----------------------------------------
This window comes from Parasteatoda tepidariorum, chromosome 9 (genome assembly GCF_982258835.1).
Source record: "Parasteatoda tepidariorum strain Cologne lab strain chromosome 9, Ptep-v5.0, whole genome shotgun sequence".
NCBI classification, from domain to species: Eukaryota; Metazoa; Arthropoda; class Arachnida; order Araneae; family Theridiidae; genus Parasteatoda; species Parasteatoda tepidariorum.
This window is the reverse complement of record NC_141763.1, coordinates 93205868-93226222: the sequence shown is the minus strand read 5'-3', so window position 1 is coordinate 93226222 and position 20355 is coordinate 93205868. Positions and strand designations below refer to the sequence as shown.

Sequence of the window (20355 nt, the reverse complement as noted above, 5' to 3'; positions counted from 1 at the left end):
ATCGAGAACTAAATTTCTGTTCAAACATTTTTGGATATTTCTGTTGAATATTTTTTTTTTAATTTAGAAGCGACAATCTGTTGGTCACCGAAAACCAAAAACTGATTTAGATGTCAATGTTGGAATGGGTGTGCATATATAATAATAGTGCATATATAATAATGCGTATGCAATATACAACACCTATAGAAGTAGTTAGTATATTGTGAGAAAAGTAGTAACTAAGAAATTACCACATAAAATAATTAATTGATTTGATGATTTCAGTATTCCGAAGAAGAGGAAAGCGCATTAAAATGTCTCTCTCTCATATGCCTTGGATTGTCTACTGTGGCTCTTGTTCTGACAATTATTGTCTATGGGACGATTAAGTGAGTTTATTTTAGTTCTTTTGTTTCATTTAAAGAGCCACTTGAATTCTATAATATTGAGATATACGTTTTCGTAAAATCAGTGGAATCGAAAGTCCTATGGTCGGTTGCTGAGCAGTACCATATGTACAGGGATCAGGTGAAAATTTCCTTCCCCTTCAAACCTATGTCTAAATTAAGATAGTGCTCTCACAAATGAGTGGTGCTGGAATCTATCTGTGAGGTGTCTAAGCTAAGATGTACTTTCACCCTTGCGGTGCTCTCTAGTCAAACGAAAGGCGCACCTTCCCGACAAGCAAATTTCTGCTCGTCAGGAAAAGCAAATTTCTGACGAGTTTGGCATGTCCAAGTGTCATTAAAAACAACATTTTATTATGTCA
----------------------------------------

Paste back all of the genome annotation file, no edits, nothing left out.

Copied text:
This window comes from Parasteatoda tepidariorum, chromosome 9 (genome assembly GCF_982258835.1).
Source record: "Parasteatoda tepidariorum strain Cologne lab strain chromosome 9, Ptep-v5.0, whole genome shotgun sequence".
NCBI classification, from domain to species: Eukaryota; Metazoa; Arthropoda; class Arachnida; order Araneae; family Theridiidae; genus Parasteatoda; species Parasteatoda tepidariorum.
This window is the reverse complement of record NC_141763.1, coordinates 93205868-93226222: the sequence shown is the minus strand read 5'-3', so window position 1 is coordinate 93226222 and position 20355 is coordinate 93205868. Positions and strand designations below refer to the sequence as shown.

Sequence of the window (20355 nt, the reverse complement as noted above, 5' to 3'; positions counted from 1 at the left end):
ATCGAGAACTAAATTTCTGTTCAAACATTTTTGGATATTTCTGTTGAATATTTTTTTTTTAATTTAGAAGCGACAATCTGTTGGTCACCGAAAACCAAAAACTGATTTAGATGTCAATGTTGGAATGGGTGTGCATATATAATAATAGTGCATATATAATAATGCGTATGCAATATACAACACCTATAGAAGTAGTTAGTATATTGTGAGAAAAGTAGTAACTAAGAAATTACCACATAAAATAATTAATTGATTTGATGATTTCAGTATTCCGAAGAAGAGGAAAGCGCATTAAAATGTCTCTCTCTCATATGCCTTGGATTGTCTACTGTGGCTCTTGTTCTGACAATTATTGTCTATGGGACGATTAAGTGAGTTTATTTTAGTTCTTTTGTTTCATTTAAAGAGCCACTTGAATTCTATAATATTGAGATATACGTTTTCGTAAAATCAGTGGAATCGAAAGTCCTATGGTCGGTTGCTGAGCAGTACCATATGTACAGGGATCAGGTGAAAATTTCCTTCCCCTTCAAACCTATGTCTAAATTAAGATAGTGCTCTCACAAATGAGTGGTGCTGGAATCTATCTGTGAGGTGTCTAAGCTAAGATGTACTTTCACCCTTGCGGTGCTCTCTAGTCAAACGAAAGGCGCACCTTCCCGACAAGCAAATTTCTGCTCGTCAGGAAAAGCAAATTTCTGACGAGTTTGGCATGTCCAAGTGTCATTAAAAACAACATTTTATTATGTCA